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Learning From Edison, Sarah Miller Caldicott's New Book Explores Collaborative Innovation

Illustration by Andrew Rae

Thomas Edison's inventions would be nothing without collaboration. In her new book, Midnight Lunch: The Four Phases of Team Collaboration Success From Thomas Edison's Lab, Sarah Miller Caldicott (Edison's great-grandniece) details how the great inventor bonded with his team to breed innovation. It was a four-step process.

Step 1: Capacity

Build diverse teams of two to eight people.
What worked for Edison: To create the lightbulb, Edison's team had to include chemists, mathematicians, and glassblowers.
Modern counterpart: Facebook's small, collaborative coding teams.

Step 2: Context

After a mistake, step back and learn from it.
What worked for Edison: At age 22, he had his first flop—the electronic vote recorder, which legislators failed to adopt. From there, he changed his focus to the consumer.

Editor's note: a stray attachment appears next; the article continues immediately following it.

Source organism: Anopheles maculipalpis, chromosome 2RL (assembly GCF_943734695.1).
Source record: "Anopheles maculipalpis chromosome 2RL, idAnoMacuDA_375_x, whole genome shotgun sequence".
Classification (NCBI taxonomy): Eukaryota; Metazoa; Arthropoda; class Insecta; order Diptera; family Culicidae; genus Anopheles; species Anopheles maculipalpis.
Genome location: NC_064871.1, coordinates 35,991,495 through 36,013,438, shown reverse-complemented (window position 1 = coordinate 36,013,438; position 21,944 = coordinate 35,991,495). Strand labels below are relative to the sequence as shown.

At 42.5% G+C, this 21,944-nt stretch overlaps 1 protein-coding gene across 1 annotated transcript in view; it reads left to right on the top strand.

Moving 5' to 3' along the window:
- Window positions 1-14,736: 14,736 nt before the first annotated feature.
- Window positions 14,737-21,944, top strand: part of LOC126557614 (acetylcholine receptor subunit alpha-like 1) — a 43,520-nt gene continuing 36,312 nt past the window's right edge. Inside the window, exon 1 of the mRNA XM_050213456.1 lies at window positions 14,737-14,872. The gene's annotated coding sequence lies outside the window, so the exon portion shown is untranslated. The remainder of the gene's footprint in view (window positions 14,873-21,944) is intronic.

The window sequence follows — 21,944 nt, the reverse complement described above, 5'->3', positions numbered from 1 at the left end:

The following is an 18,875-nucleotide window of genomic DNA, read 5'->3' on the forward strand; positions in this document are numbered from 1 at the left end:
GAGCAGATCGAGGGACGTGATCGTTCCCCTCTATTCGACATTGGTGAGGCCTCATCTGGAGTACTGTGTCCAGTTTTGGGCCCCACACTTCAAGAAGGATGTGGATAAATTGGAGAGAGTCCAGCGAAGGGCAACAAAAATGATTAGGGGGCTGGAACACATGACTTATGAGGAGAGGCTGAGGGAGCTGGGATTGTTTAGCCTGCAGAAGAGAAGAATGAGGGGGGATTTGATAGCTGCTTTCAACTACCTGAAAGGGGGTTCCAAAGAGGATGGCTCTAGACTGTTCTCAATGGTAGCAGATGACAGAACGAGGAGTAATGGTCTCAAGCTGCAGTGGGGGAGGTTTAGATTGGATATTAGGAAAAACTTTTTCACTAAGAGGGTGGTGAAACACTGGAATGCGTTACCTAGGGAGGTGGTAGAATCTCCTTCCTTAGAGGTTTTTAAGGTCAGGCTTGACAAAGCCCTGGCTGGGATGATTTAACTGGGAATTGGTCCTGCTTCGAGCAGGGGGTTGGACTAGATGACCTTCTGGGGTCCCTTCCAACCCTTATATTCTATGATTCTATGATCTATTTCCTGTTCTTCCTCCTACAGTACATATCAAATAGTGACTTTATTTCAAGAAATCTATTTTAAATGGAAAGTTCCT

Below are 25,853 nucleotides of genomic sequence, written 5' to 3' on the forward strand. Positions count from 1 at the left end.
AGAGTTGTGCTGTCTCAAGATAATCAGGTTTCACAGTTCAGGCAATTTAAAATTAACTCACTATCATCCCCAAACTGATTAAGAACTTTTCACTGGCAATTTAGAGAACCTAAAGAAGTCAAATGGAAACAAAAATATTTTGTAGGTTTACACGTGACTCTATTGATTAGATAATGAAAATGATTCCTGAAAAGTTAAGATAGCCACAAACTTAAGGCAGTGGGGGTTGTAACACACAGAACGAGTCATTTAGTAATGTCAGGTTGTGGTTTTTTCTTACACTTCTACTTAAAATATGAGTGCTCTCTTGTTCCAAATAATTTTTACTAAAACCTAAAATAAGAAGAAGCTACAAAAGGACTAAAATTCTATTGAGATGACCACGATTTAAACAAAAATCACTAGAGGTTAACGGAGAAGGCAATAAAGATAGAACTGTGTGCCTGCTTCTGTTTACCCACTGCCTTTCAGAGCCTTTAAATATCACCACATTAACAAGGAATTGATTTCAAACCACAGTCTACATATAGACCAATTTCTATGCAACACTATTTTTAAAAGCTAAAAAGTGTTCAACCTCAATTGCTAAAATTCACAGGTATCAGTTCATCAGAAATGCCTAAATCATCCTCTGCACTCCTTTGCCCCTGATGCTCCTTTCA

Modern counterpart: At Microsoft, Bill Gates took intensive reading vacations each year.

Step 3: Coherence

When team members disagree, step in and make a decision.
What worked for Edison: Groundbreaking work in electricity isn't easy to come by. Fights and frustration followed; overarching vision kept creation on track.
Modern counterpart: Whirlpool has "collaboration teams" to spark dialogue between departments.

Step 4: Complexity

When the market shifts, change your direction—or face the consequences.
What worked for Edison: It was the era of electricity. Inventors ignored that at their peril.
Modern counterpart: The implosion of Kodak, which failed to adapt to market changes.

A version of this article appeared in the December 2012/January 2013 issue of Fast Company magazine.